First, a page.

Meeting Procedures

...what to expect and what is expected

Introduction
The prospect of finding yourself in the unfamiliar surrounds of a meeting in progress can be quite daunting. Fear of the unknown and the lack of knowledge in correct meeting procedures has literally stopped people from taking on roles or positions on decision-making bodies. Obtaining an understanding of these procedures will allow you to break through this barrier and make a contribution to various organisations and decision-making bodies.

The Meeting
Meetings occur when groups of people gather to discuss, and try to resolve matters which are of a mutual concern. Recommendations are made, directions given and courses of action decided. For a meeting to effectively achieve these goals, a structure needs to be in place. If a meeting has little or no structure, the results are unproductive and dissatisfying for all concerned.

The Agenda
Prior to the meeting, an agenda is prepared and circulated to all members. This agenda forms the structure of the meeting. It states where and when the meeting will take place and what matters will be discussed. A draft copy of the minutes of the previous meeting, along with any other relevant material that the members should read prior to the meeting, are distributed at the same time as the agenda. 

The Meeting Structure 

Opening the Meeting... the meeting begins after the Chairperson  declares the meeting opened.

 The meeting is unable to begin until the Chairperson declares a quorum. This means that there are enough people in attendance to allow debates to be conducted and decisions to be voted upon. If a quorum cannot be declared within 30 minutes of the meetings designated starting time, the meeting should be called again for a similar time and place a week later. If no more members attend the reconvened meeting, the Chairperson may be allowed by the standing orders to conduct the business with those who arrived.
If a Chairperson has not taken the chair 15 minutes after the meeting was due to begin, the meeting should elect another Chairperson from among the members present to act temporarily.

Apologies...those unable to attend.

The Chairperson states the names of those members who formally notified that they were unable to attend the meeting.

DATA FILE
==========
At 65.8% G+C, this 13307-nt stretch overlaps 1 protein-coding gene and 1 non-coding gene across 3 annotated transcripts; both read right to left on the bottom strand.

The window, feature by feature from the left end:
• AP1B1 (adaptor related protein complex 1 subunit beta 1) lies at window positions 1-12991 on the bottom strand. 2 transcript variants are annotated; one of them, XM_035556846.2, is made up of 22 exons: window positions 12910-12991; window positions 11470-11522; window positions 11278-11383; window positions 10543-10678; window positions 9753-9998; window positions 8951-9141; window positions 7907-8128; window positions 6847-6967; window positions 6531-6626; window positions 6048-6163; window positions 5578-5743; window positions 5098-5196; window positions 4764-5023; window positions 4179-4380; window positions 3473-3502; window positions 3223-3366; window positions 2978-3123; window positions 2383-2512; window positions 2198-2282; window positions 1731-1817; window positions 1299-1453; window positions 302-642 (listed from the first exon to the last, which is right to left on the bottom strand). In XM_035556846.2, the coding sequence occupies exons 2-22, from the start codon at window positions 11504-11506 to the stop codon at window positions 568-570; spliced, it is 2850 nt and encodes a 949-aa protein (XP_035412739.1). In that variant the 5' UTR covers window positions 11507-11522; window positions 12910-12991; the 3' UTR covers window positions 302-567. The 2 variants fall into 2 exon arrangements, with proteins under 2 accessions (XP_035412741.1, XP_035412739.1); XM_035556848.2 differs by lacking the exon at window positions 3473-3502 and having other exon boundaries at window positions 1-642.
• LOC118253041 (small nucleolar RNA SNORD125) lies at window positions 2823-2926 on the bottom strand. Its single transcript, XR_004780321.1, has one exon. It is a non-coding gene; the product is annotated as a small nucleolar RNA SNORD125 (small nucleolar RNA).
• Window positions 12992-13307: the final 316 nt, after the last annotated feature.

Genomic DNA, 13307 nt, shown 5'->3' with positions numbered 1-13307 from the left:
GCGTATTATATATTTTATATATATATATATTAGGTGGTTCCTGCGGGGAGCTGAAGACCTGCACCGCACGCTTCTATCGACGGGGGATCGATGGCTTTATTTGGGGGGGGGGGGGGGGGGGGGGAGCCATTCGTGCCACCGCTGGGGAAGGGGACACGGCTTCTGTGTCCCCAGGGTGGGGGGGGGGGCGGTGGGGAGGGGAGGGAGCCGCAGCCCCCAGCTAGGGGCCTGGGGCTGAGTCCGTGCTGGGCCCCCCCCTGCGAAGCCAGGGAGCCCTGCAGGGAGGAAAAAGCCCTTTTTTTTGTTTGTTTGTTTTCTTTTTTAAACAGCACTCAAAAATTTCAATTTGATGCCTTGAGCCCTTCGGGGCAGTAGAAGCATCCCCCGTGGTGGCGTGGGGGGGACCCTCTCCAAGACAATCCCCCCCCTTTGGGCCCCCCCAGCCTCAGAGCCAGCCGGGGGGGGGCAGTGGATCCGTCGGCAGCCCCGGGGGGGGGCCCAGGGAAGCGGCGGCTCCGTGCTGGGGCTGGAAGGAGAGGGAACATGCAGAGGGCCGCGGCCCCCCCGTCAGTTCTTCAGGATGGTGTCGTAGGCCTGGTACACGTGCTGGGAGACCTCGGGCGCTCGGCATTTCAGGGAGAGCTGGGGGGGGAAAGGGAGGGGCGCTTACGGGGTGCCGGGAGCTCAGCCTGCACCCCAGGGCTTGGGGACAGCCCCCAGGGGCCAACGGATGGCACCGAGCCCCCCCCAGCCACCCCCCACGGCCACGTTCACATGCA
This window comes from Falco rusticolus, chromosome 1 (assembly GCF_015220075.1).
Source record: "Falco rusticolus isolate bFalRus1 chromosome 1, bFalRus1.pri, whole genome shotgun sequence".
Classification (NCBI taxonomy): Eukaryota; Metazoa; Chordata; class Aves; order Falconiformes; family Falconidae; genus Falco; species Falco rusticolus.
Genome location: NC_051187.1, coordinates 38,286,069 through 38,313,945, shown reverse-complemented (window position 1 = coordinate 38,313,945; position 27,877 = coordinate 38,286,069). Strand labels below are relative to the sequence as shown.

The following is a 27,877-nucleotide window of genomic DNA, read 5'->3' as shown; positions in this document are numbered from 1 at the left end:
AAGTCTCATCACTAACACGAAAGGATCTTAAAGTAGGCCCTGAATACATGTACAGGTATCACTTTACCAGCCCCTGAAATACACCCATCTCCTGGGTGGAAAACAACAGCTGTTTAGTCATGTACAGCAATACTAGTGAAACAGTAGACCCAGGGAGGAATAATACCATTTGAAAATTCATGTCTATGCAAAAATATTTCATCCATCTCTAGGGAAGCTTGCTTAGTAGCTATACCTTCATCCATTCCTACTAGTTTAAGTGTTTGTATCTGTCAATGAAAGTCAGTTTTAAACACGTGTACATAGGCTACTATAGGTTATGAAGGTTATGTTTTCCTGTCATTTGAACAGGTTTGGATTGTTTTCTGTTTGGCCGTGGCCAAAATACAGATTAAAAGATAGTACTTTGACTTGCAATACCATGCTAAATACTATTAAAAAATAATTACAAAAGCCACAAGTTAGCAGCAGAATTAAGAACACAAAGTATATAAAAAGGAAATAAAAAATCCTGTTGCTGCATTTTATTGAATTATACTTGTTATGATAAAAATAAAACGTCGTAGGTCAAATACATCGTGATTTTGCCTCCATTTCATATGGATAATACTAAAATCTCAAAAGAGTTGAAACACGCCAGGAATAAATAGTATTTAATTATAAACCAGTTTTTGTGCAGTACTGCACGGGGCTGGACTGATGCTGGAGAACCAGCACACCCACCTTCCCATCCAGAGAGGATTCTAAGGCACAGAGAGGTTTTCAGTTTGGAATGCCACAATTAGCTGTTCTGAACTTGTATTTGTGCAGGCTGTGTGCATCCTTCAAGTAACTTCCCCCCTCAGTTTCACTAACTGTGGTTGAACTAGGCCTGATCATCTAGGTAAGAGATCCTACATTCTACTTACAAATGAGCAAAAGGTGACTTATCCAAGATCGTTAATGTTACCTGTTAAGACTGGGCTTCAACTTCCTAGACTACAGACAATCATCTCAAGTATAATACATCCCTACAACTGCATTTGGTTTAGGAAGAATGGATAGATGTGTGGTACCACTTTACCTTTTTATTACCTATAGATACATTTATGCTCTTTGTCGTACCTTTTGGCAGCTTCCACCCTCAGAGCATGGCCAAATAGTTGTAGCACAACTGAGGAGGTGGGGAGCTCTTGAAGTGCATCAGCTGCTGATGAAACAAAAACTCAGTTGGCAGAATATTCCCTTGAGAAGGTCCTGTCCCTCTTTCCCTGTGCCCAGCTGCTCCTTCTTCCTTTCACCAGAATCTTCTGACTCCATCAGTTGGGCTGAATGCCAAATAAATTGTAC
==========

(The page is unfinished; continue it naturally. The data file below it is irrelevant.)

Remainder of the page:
Minutes of the Previous Meeting ... the Chairperson moves that the minutes of the previous meeting be accepted or adopted.

The Chairperson tables the minutes of the previous meeting making them open as a topic of discussion. At this point the Chairperson will ask the members to adopt the minutes. If the members do not agree that the draft minutes are accurate, changes may be suggested. The Chairperson should ask the meeting to vote on those corrections. If there are only a few minor corrections, the Chairperson may ask the members to accept the minutes with the corrections. The vote to adopt the minutes can then go ahead on that basis.
Once the Minutes have been adopted the Chairperson should sign every page of the minutes and hand them to the meeting secretary for filing.
It is not appropriate at this time, to indulge in debates on decisions which were made at the previous meeting. Anyone who wishes to change a motion should wait until the same subject arises in the general business of the current meeting or raise it in the part called "Any Other Business".
The most important advice about the minutes of a previous meeting is to make sure you read them.

Business arising from Minutes of the Previous Meeting ...

Often the issues for Business arising from the Minutes of the Previous Meeting are listed in the agenda. Any reports, pieces of information or other matters of substance that were requested at the previous meeting are debated and a vote is taken on the appropriate action to take.